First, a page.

The United States Navy reportedly halted and turned back a North Korean vessel headed for Myanmar (the former Burma) a few weeks ago off the coast of China.
The incident occurred on May 26 when the warship USS McCampbell intercepted a North Korea cargo vessel which allegedly carried missile technology, according to US officials.
Gary Samore, special assistant to U.S. President Barack Obama on weapons of mass destruction, told South Korean reporters that the North Korean ship may have been carrying small arms or missile-related items for Myanmar’s military regime.
According to reports, somewhere south of the coast of Shanghai China, the US destroyer came close to the North Korea ship -- called the M/V Light -- and asked to board at least four times, but was refused. After a tense standoff and pressure from some other Asian nations, the North Korean ship then turned around and returned home a few days later, as tracked by US surveillance planes and satellites.
The New York Times reported that the US naval personnel did not forcibly try to board the North Korean craft.
The White House has confirmed the gist of the story, according to AP.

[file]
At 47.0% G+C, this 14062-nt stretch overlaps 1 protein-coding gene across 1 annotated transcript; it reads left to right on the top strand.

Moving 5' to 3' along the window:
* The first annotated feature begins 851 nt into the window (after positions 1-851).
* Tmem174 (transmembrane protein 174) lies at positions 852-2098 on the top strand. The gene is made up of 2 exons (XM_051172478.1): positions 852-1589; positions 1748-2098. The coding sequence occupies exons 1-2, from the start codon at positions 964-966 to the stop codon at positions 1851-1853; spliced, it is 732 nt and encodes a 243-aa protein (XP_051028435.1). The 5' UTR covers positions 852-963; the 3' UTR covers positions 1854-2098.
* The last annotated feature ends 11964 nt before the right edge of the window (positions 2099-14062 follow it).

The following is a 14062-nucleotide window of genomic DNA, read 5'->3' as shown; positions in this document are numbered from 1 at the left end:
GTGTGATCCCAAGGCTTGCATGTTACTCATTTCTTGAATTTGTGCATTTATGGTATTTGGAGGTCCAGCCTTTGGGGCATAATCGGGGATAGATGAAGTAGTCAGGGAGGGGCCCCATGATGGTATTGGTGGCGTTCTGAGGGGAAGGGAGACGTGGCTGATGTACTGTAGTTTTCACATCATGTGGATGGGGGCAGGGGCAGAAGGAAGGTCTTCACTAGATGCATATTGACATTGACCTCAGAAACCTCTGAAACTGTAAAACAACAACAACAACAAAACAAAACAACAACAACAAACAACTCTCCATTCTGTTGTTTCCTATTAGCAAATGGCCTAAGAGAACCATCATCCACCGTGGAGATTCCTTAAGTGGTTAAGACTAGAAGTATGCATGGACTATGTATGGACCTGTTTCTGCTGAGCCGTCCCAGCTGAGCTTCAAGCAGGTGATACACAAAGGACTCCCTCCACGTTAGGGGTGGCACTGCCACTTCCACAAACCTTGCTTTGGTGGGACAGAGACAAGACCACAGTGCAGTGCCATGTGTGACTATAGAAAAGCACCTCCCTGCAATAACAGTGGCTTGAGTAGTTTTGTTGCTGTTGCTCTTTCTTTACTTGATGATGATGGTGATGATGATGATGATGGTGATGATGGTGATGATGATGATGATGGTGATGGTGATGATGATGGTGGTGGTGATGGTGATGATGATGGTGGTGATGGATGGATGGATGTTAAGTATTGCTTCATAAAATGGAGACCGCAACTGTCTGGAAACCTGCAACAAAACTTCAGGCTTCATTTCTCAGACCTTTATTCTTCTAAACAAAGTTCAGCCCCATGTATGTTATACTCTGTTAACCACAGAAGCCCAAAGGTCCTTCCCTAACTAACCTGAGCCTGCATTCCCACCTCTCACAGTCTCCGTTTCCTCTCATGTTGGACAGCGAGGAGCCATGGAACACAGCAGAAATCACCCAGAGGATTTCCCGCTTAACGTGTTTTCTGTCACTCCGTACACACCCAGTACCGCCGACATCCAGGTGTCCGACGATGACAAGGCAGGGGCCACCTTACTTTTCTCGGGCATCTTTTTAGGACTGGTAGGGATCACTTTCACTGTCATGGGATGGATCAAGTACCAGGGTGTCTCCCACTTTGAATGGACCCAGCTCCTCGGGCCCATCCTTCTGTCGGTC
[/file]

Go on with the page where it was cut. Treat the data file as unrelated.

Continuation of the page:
North Korea is under United Nation sanctions that seek to cut its missile and nuclear weapons programs. In June 2009, North Korea conducted a nuclear test, which led to the UN measures. The sanction allows UN member states to intercept North Korean arms shipments.
While this delivery of arms was prevented, the incident raises the larger question of military trade between the governments of North Korea and Myanmar, two of the most repressive and isolated societies on earth – perhaps with Iran also involved.
The depth and extent of the trade is unclear, as are the reasons behind Myanmar‘s wish to purchase such sophisticated technology when it is so poor.
In March, Bertil Lintner, an expert of Myanmar, wrote in Asia Times Online: Military-run Myanmar's growing weapons ambitions, including new revelations that the reclusive regime is producing long-range Scud-type missiles with North Korean assistance, threaten to destabilize the region and make the Southeast Asian country a new global weapons proliferation hotspot.”